Virtues and Vices, Part 2: Goodness and Pride

The second pair of virtues and vices I wish to talk about are the ones associated with monotheism, goodness versus pride. When rewriting TCS I found this part to be the most difficult for me to edit, mostly because I was skirting very close to some rather controversial points of view, especially for a kid’s book.  But one cannot discuss the ideas of good and bad, let alone prideful morality, without touching on some ideas that people don’t really want to look at too closely.  So let’s move forward.

People don’t like and don’t want hard religions.  When I say “hard” I don’t mean challenging.  Challenging is fine because it lends a sense of moral superiority to one’s efforts, which many people like.  What I mean by hard is religions that push people out of their comfort zones.  When it comes to spirituality, we like our absolutes.  We like formulas and rituals.  We want to know that, if we do A, B, C, and D and avoid W, X, Y, and Z, we will win the kewpie doll.  We also want an endgame, so to speak, a final goal where, if we put in the required effort, we will be rewarded and not have to put the effort in anymore.

Why do we want our religions to be this way?  Simple: because life ISN’T this way.  Life is ambiguous, not absolute.  Life always challenges us, it never lets us rest for any significant amount of time.  Formulas do not work for life, because inevitably something comes along and knocks the formula out of whack. Because of this, every religion considers the world to be an impure, flawed, or corrupted place and describes its final reward as a place of peace, simplicity, and effortlessness.  Nowhere is this more true than in Western Monotheism (WM).  The rules and rituals are absolute, laid out by the Divine Itself.  The world is a horrible place that, at the End of Days, will be destroyed and made new.  The non-believers should be converted or ignored at best, at worst… well, you know, I’m sure.

Yet WM abounds with ambiguity, though it turns a blind eye to such inconsistencies.  Every moral precept of the 10 Commandments is broken in the Bible itself at one point or another.  Entire sections of moral code are ignored or explained away as “old Covenant” teachings.  Internal contradictions abound.  Yet believers everywhere ignore this, set their feet and square their shoulders, and say they have found the One True Path.  This is Pride.  Pride is when Goodness becomes a show, a form of posturing, when thought and experience are set aside in favor of surety and the support of a community who agrees with you.  Pride is what allows the leader of a religion founded by a wandering socialist carpenter to sit on a golden throne in a palace.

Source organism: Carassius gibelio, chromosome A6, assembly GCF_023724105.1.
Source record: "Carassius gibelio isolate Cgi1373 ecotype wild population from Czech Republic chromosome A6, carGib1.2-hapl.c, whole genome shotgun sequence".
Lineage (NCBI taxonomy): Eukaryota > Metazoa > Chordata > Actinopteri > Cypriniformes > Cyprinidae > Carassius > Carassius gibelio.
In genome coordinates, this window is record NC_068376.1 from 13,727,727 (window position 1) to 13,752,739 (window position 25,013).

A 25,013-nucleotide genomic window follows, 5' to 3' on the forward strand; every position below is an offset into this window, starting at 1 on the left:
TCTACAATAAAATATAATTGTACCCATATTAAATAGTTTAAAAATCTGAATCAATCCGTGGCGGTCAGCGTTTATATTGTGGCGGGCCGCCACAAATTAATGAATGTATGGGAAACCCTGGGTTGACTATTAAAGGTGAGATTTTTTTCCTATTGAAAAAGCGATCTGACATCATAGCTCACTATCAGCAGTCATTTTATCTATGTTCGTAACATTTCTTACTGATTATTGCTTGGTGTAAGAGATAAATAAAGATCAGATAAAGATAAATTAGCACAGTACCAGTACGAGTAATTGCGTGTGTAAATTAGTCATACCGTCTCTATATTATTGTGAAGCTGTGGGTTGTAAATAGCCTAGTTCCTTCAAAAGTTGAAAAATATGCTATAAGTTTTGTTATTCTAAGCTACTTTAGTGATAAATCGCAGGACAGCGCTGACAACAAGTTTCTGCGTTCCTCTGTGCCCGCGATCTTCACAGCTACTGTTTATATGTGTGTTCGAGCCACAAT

But what if Life is right?

Now, bear with me as we jump down this rabbit hole.  I am not saying right and wrong do not exist, they do and demonstrably so.  What I am saying it that right and wrong are human constructions that only exist based upon human preference, proclivity, instinct, and certain overarching aspects of existence.  Good is not created by God, but by us.  And that is perfectly and gloriously okay!  Killing is wrong, not because God carved that rule into a rock, but because we value our own existences and understand that others are just like us.  We would not wish to be killed, and others must feel the same, therefore killing another person is wrong under the majority of circumstances.  Adultery is wrong, not because the Bible says so, but because betrayal of trust hurts us emotionally and damages the fabric of our society.  Rape is wrong because it takes an act of love, trust and expression of Unity and turns it into an act of violation, selfishness, and domination.  Dishonesty is wrong because it damages the value of trust, which is necessary for social interaction to have any meaning.

Deep stuff to try to fit into a kid’s book, huh?

As I said, this is a touchy subject, and I’m pretty aware that it may cause me some conflict down the road, but I honestly feel that the idea of divine-dictated moral absolutes is one of the most damaging concepts in the history of humanity.  How many wars, how much conflict, how many atrocities have been committed because someone was able to justify away their actions based on a moral absolute?  Do you need a list? My goal in writing and publishing TCS is to plant a few tiny seeds of peace and joy and love in the hearts of young people and new families.  This is, for me, the most important of those seeds.


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